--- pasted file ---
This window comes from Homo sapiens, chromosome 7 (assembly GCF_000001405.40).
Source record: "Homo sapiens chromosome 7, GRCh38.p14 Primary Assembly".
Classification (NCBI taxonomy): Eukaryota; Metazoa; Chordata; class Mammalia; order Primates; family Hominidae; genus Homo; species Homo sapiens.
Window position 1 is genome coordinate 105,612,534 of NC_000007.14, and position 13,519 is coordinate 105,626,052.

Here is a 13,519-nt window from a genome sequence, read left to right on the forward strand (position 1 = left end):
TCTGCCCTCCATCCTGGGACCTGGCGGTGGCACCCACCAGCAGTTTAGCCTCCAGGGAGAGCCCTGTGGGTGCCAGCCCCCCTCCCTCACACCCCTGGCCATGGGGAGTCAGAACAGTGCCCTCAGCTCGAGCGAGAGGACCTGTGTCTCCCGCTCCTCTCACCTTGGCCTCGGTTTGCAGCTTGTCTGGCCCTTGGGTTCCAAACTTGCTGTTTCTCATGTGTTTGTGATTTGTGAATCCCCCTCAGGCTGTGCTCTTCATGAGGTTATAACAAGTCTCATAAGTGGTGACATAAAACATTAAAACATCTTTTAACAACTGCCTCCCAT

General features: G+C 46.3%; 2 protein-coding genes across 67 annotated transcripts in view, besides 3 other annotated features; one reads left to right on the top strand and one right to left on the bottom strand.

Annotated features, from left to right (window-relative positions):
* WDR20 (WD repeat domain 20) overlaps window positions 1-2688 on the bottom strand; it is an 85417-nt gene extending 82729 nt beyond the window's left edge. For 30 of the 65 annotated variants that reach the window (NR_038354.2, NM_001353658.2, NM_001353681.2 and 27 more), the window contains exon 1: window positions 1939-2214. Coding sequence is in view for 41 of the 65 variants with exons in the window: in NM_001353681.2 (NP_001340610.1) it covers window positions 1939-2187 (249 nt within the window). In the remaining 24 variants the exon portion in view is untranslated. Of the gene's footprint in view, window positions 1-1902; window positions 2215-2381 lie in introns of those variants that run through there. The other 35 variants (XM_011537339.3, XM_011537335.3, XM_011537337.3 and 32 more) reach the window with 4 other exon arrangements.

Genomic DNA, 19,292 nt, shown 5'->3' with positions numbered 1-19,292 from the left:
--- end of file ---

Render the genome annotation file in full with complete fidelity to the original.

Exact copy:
This window comes from Homo sapiens, chromosome 7 (assembly GCF_000001405.40).
Source record: "Homo sapiens chromosome 7, GRCh38.p14 Primary Assembly".
Classification (NCBI taxonomy): Eukaryota; Metazoa; Chordata; class Mammalia; order Primates; family Hominidae; genus Homo; species Homo sapiens.
Window position 1 is genome coordinate 105,612,534 of NC_000007.14, and position 13,519 is coordinate 105,626,052.

Here is a 13,519-nt window from a genome sequence, read left to right on the forward strand (position 1 = left end):
TCTGCCCTCCATCCTGGGACCTGGCGGTGGCACCCACCAGCAGTTTAGCCTCCAGGGAGAGCCCTGTGGGTGCCAGCCCCCCTCCCTCACACCCCTGGCCATGGGGAGTCAGAACAGTGCCCTCAGCTCGAGCGAGAGGACCTGTGTCTCCCGCTCCTCTCACCTTGGCCTCGGTTTGCAGCTTGTCTGGCCCTTGGGTTCCAAACTTGCTGTTTCTCATGTGTTTGTGATTTGTGAATCCCCCTCAGGCTGTGCTCTTCATGAGGTTATAACAAGTCTCATAAGTGGTGACATAAAACATTAAAACATCTTTTAACAACTGCCTCCCAT

General features: G+C 46.3%; 2 protein-coding genes across 67 annotated transcripts in view, besides 3 other annotated features; one reads left to right on the top strand and one right to left on the bottom strand.

Annotated features, from left to right (window-relative positions):
* WDR20 (WD repeat domain 20) overlaps window positions 1-2688 on the bottom strand; it is an 85417-nt gene extending 82729 nt beyond the window's left edge. For 30 of the 65 annotated variants that reach the window (NR_038354.2, NM_001353658.2, NM_001353681.2 and 27 more), the window contains exon 1: window positions 1939-2214. Coding sequence is in view for 41 of the 65 variants with exons in the window: in NM_001353681.2 (NP_001340610.1) it covers window positions 1939-2187 (249 nt within the window). In the remaining 24 variants the exon portion in view is untranslated. Of the gene's footprint in view, window positions 1-1902; window positions 2215-2381 lie in introns of those variants that run through there. The other 35 variants (XM_011537339.3, XM_011537335.3, XM_011537337.3 and 32 more) reach the window with 4 other exon arrangements.

Genomic DNA, 19,292 nt, shown 5'->3' with positions numbered 1-19,292 from the left: